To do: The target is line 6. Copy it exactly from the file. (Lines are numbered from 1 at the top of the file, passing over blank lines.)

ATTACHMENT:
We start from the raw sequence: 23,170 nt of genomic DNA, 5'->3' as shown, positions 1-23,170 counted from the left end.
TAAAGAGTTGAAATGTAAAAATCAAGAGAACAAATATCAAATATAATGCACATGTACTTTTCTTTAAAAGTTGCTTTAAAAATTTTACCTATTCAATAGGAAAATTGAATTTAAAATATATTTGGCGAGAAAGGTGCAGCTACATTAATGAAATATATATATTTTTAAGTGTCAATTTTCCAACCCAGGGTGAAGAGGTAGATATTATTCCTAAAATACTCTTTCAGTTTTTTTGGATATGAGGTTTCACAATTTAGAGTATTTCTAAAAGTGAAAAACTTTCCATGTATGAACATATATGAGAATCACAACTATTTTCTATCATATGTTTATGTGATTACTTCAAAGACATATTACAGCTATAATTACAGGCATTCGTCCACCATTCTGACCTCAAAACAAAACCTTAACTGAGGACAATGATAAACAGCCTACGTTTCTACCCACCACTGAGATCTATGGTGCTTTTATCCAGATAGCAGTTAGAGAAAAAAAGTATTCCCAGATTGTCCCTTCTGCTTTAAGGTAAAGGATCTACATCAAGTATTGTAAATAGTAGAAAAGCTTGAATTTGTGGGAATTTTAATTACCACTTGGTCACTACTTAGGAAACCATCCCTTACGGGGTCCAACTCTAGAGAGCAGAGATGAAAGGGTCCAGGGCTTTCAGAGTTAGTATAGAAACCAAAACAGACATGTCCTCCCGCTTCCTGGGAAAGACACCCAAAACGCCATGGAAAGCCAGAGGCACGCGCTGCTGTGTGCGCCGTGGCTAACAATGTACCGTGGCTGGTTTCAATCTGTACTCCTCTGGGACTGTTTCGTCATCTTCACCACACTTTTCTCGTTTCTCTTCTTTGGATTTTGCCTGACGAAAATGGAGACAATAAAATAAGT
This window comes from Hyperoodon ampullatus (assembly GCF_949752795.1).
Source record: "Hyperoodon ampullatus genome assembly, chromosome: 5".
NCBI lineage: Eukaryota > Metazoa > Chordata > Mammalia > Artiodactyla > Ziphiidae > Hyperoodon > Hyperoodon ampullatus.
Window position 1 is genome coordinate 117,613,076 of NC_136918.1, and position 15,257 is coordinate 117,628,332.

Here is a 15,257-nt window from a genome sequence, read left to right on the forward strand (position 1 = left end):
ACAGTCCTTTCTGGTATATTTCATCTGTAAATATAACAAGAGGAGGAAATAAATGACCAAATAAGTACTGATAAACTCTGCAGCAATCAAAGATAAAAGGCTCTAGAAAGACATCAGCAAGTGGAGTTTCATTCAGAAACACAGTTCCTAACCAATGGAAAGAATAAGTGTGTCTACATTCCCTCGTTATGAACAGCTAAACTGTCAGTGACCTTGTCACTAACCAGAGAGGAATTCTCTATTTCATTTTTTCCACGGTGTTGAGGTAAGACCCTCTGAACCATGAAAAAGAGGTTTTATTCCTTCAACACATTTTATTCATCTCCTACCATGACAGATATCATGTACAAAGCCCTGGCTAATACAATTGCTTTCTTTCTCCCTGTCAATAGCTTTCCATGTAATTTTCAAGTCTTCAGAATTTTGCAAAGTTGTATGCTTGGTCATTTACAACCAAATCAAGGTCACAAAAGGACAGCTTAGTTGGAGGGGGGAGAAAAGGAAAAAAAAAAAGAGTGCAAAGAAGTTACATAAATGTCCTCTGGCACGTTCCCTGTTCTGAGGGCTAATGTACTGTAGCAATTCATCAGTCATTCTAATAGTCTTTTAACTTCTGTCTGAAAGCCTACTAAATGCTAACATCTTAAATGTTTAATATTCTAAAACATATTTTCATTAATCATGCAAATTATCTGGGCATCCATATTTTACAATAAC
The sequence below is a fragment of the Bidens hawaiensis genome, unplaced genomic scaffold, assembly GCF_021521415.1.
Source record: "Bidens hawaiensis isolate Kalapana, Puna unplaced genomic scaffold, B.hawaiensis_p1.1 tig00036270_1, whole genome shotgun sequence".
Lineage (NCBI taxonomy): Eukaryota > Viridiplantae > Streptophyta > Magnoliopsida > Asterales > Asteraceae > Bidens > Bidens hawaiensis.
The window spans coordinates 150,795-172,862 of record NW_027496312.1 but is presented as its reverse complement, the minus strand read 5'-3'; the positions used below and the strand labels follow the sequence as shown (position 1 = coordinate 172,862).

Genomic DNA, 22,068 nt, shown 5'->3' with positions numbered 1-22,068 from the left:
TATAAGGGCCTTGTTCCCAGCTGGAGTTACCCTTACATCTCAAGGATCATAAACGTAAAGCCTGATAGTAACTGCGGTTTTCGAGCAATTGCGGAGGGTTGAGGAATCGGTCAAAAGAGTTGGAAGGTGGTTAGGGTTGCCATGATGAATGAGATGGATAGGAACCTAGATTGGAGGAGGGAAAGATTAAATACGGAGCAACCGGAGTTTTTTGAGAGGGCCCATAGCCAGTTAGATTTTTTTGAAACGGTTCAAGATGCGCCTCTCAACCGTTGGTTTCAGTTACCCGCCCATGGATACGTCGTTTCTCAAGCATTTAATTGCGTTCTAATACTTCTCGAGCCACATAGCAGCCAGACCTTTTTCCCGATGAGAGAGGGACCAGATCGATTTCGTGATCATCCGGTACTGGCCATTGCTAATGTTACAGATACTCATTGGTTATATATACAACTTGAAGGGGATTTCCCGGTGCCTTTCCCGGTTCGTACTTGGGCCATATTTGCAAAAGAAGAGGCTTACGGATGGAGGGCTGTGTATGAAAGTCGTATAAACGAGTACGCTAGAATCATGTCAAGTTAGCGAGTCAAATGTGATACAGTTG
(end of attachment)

Window position 1 is genome coordinate 117,613,076 of NC_136918.1, and position 15,257 is coordinate 117,628,332.